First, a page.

The Baldwin-Buss-Merino house, built in 1825 by Augustus Baldwin, prosperous early merchant and eldest of the seven sons of one of Hudson’s original proprietors, Judge Stephen Baldwin, is a high-style Federal house associated with well-known local businessmen throughout its history. John Buss, its second owner had a popular general store nearby and acted as justice of the peace and, and times, town banker. The Buss family was followed by the Merino family, which has carried on a business nearby since 1927.
The Federal façade of flush, matched boards has four reeded Ionic pilasters and a draped fanlight. The sophistication of the design shows the master hand of its builder, Colonel Lemuel Porter, who had just completed the Congregational Church in Tallmadge. The interior contains all but one of its original Adamesque mantels. The scrollwork on the stair soffit shows the influence of Owen Biddle’s 1805 pattern book, and the detailing, both interior and exterior, reflects patterns in at least two Asher Benjamin books and one by William Pain. The south wing is original to the structure. The enclosed hipped roofed front porch is an addition, obscuring the lower front façade.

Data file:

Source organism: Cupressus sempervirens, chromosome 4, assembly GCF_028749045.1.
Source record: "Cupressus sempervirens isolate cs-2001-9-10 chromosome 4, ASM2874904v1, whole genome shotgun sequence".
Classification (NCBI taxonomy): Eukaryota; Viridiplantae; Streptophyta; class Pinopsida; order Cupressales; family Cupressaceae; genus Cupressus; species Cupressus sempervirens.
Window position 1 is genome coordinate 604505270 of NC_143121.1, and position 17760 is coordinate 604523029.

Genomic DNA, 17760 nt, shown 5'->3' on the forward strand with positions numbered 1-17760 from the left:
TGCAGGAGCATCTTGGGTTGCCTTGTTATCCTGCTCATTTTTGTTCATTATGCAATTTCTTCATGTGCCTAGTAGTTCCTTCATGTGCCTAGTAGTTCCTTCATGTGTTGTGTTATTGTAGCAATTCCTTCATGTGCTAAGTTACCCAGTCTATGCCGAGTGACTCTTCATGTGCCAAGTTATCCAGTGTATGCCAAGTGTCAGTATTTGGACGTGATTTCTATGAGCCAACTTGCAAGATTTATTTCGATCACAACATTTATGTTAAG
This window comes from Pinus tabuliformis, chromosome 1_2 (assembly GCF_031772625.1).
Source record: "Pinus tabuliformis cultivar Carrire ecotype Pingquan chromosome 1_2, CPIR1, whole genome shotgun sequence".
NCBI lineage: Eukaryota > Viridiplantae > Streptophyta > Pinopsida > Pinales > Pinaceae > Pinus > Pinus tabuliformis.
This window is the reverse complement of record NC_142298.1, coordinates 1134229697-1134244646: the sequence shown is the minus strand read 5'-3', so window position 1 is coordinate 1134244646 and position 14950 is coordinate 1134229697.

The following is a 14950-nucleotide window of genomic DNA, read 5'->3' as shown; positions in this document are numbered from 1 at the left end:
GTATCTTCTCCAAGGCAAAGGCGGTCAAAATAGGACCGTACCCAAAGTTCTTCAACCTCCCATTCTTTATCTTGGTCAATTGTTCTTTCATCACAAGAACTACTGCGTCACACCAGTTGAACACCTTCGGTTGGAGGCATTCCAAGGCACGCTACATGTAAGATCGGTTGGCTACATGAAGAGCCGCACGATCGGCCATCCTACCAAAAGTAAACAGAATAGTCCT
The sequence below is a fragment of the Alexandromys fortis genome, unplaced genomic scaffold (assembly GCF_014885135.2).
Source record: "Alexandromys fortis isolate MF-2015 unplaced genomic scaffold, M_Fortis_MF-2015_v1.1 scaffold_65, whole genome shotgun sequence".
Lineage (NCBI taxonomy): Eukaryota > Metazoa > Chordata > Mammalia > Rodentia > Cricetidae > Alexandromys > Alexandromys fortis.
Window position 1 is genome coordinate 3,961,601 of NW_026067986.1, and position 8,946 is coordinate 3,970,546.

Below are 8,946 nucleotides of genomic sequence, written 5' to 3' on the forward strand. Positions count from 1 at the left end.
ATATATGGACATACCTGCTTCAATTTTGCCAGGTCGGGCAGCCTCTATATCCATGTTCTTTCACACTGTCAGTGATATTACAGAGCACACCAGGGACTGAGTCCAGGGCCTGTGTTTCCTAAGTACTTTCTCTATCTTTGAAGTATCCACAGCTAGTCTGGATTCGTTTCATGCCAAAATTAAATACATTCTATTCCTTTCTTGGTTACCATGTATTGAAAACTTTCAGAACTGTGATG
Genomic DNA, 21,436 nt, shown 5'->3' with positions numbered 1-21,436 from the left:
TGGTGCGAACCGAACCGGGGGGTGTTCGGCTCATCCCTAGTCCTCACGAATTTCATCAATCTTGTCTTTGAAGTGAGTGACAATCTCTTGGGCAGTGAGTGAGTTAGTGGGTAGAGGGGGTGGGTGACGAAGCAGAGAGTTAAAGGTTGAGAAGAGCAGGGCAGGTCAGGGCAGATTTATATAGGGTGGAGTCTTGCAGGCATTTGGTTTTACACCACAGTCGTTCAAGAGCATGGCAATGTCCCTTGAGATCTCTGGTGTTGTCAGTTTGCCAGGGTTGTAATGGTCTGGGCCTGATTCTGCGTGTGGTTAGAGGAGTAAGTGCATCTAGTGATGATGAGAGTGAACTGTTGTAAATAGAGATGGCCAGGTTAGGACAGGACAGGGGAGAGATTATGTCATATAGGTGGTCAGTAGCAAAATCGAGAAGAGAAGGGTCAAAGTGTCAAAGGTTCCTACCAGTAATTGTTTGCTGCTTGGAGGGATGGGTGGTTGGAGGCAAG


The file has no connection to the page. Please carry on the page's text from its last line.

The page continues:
The Baldwin-Buss-Merino House is one of five notable structures in Hudson chosen by the Federal Government to be included in the Historic American Buildings Survey; detailed architectural drawings are kept at the U.S. Library of Congress.